• Patients that are in relatively good shape and maintain a healthy weight

How are Varicose Veins Removed?

The most important step in removing veins is to shut down the faulty main surface collecting vein (the saphenous vein) that is feeding the overlying bulging veins. In the past, this was performed by a method called vein stripping and this meant a trip to the hospital for large cuts and general anesthesia. Today, the underlying vein can be shut down with a laser, which seals the nonfunctioning vein and eliminates the backwards pressure so varicose veins cannot develop. Best of all, this procedure is done in the office under local anesthesia.

The next step is eliminating the bulging surface varicose veins.  They can be treated in one of two ways:

  1. If the veins are small, the doctor can inject chemicals (known as sclerotherapy).
  2. If the veins are larger they can be removed (microphlebectomy). Removal is usually done at the same time as the laser closure of the underlying vein.  The small scars heal quickly and they are almost invisible after a few weeks.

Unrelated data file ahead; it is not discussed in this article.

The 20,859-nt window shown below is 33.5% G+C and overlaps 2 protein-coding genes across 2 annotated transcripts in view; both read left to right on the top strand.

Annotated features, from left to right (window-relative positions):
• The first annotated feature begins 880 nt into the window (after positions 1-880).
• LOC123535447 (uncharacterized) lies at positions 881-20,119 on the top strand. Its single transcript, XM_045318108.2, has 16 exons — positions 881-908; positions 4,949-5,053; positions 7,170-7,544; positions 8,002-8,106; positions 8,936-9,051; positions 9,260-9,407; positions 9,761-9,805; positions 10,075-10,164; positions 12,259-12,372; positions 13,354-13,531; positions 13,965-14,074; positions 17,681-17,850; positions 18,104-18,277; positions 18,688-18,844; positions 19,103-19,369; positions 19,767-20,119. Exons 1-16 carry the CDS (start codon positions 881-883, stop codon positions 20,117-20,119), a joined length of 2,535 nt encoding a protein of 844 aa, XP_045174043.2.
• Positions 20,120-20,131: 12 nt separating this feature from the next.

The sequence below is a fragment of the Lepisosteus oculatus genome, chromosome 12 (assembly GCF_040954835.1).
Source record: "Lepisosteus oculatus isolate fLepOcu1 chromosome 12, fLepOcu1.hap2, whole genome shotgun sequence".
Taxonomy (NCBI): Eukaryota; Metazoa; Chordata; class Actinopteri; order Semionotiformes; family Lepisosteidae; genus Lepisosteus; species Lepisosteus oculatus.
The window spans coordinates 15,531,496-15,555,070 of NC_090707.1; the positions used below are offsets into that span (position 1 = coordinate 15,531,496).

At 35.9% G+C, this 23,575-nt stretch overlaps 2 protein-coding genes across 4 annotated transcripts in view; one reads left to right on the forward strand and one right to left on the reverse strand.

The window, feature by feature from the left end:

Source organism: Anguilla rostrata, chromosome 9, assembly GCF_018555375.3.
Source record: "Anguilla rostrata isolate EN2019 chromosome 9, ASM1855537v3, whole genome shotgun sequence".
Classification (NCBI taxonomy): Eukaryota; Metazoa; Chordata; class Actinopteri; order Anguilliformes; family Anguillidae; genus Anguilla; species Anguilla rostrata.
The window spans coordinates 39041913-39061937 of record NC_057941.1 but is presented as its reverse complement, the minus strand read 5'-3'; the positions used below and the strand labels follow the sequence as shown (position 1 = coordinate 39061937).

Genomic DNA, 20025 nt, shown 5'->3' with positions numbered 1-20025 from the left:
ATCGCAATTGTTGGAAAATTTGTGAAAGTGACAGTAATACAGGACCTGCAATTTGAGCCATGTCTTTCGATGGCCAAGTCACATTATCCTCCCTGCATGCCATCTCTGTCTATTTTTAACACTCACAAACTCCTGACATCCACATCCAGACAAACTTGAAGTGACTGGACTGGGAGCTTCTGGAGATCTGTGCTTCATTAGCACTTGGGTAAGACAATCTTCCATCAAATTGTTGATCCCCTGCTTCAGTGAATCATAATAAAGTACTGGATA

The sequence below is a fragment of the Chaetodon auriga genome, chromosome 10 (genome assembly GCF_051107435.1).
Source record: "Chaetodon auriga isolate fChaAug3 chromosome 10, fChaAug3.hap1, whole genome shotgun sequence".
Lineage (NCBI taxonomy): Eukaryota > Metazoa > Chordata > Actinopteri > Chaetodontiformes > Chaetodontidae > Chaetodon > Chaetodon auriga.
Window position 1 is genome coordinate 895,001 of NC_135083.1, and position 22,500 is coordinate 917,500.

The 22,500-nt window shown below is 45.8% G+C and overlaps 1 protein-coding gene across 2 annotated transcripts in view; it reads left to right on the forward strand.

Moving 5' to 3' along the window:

For patients who do not wish to undergo surgery, there are a number of other options available:

  • Lifestyle changes such as not standing for long periods of time, maintaining a healthy weight and exercising to improve the circulation
  • Wearing special compression stockings or socks to put pressure on the legs to help the flow of blood and decrease swelling
  • Endovenous ablation therapy which uses heat and radiofrequency waves to block off a vein

What is the Cost of Varicose Vein Removal?

The cost of varicose vein removal might be covered by insurance since the condition is often a symptom of vein disease. Patients should check with their insurance provider to see if they can get some (or all) of the costs covered. The total cost depends on the type of varicose vein removal treatment performed by the doctor as well as the extent of the work. Overall, the price of varicose vein removal ranges from $1500-$5000.

Recovery and Downtime